On Monday, the Lakers completed their first trade of the season, signing Washington Wizards forward Rui Hachimura. The move is solid in a vacuum: three second-round picks and one recent lottery pick for salary-fill. It’s hard to ask for better, but it’s hard to argue that Rui Hachimura solved this team’s woes on his own. For all the upside he offers, he’s inconsistent on both ends of the “3-D” spectrum, two of the traits this team needs most.
If Hachimura is the Lakers’ only option at the end of next month’s trade deadline, their fortunes may not change much. But what if he’s the first domino before the deadline? Then things got more interesting. Introducing Rui Hachimura on Tuesday, Lakers general manager Rob Pelinka reiterated what he said at the start of training camp: While the Lakers don’t intend to trade for trade’s sake, he’s prepared to offer if the right The trade came up with the team’s 2027 and 2029 first-round picks.
“I think the Lakers’ consideration is whether to win a championship or not,” Pelinka Say“There’s no intermediate or incremental growth. So when we analyze the opportunity, we’ve got to do it through that lens. I said at the beginning of the season that if there’s an opportunity to go all the way to the end and win a championship championship, if we feel like there’s resources there, We wouldn’t have caught it. But at the same time, it’s totally unwise to fire bullets early and then only have it when you have a better champion move. So it’s a very delicate calculus…. . . If we see a move that makes us the front runners for another title, an 18th title here, we’ll make it. If that move doesn’t come up, we’ll be smart and do it later.”
The specificity of this language is interesting. There probably won’t be any trades that make the Lakers title leaders, and just because no team is below .500 halfway through the season will actually ever be considered a title leader. The Lakers have a flawed roster that may take more than one transfer or trade deadline to fix.
However, the Western Conference is more open than ever. Heading into Tuesday, the teams in sixth and thirteenth were within one game of each other in the loss column. The Lakers have been in this form while dealing with more injuries than every team in front of them. They still have arguably the best duo in the NBA, LeBron James and Anthony Davis. Just because of their existence, the Lakers are not far from the championship.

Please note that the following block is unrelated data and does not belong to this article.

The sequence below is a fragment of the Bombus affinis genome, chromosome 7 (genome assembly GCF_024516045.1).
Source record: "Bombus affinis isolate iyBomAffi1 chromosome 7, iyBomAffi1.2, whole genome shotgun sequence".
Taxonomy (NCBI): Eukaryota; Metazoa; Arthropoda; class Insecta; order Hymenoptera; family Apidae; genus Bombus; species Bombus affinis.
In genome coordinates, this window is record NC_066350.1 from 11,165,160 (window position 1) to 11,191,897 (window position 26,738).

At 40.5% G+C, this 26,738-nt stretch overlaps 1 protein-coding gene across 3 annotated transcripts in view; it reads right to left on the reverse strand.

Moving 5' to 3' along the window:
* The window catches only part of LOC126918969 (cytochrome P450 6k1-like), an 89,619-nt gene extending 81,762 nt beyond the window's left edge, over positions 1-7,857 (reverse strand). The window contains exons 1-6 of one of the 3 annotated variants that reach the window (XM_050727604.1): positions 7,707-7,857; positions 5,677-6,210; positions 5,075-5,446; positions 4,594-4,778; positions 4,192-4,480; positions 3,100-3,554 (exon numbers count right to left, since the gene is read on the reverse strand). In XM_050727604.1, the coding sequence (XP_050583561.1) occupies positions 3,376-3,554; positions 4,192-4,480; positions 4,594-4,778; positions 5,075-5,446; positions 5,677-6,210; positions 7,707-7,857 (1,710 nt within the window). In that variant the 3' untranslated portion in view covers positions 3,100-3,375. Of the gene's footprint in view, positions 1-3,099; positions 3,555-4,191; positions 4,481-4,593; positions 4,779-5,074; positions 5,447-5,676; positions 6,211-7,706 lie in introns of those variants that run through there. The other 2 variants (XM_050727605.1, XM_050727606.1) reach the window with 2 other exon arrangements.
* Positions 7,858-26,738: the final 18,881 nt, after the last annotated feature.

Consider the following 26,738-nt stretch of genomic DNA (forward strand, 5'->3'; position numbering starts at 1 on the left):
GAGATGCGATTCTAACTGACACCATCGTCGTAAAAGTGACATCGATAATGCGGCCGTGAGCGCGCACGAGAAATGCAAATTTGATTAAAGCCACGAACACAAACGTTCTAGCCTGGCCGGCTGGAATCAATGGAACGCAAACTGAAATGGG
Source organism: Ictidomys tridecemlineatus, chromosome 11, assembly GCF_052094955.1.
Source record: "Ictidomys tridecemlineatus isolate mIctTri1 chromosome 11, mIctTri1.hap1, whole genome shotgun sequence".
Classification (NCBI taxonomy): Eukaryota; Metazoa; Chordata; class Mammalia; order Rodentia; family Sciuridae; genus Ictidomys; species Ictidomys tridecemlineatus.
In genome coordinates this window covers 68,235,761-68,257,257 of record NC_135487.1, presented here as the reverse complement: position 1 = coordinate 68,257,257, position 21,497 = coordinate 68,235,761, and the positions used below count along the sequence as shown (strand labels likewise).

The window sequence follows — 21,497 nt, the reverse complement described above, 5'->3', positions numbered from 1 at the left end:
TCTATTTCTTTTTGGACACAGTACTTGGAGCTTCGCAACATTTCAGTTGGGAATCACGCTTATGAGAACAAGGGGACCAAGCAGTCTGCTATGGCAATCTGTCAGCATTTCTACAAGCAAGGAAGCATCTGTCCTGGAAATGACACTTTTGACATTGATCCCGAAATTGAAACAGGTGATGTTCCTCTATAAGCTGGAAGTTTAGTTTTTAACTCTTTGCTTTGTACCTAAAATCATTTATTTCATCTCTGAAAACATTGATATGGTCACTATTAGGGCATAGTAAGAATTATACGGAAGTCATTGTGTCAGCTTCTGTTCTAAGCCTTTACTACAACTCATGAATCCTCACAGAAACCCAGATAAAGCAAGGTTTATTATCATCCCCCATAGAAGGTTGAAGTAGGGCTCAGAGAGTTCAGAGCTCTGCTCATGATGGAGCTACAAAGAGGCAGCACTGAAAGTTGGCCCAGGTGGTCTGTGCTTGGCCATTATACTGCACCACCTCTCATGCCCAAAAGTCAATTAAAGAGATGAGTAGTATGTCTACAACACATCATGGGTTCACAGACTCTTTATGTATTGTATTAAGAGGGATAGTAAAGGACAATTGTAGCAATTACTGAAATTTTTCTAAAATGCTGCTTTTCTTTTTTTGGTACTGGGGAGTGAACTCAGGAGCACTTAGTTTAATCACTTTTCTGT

In that sense, Pelinka’s definition of “frontrunner” becomes crucial. If he’s waiting for a superstar to emerge and make the Lakers the clear champions, then he won’t make a move because such a move won’t come. But if he operates on the logic that healthy James and Davis have gotten the Lakers relatively close, trading those picks for two or three high-end role players might be enough to get the Lakers in the inner circle.
Further complicating matters is the wage component of the major industries. Between Russell Westbrook and Patrick Beverley alone, the Lakers now have $60 million in expiring salary available for trade. Those contracts disappear after the season. The Lakers could replace them by staying above the salary cap and re-signing their own players to new contracts or creating roughly $34 million in salary. Neither scenario gives them the salary flexibility that these two expiring big deals do. If the Lakers plan to improve by trading draft picks, now might be the time to do so.
That’s especially true given James’ age. The 38-year-old striker isn’t getting any younger. He’s now an All-NBA player. That may not be the case a year from now. Even if you wait until the offseason for a better trade, any value gained could be lost to Time Old Man. Nothing the Lakers do will matter if James isn’t one of the best players in the world. He is today. There is no guarantee of tomorrow.
The deadline is a little over two weeks away. There is plenty of time to show the right deal. If it does, Pelinka said he’s ready to make a move.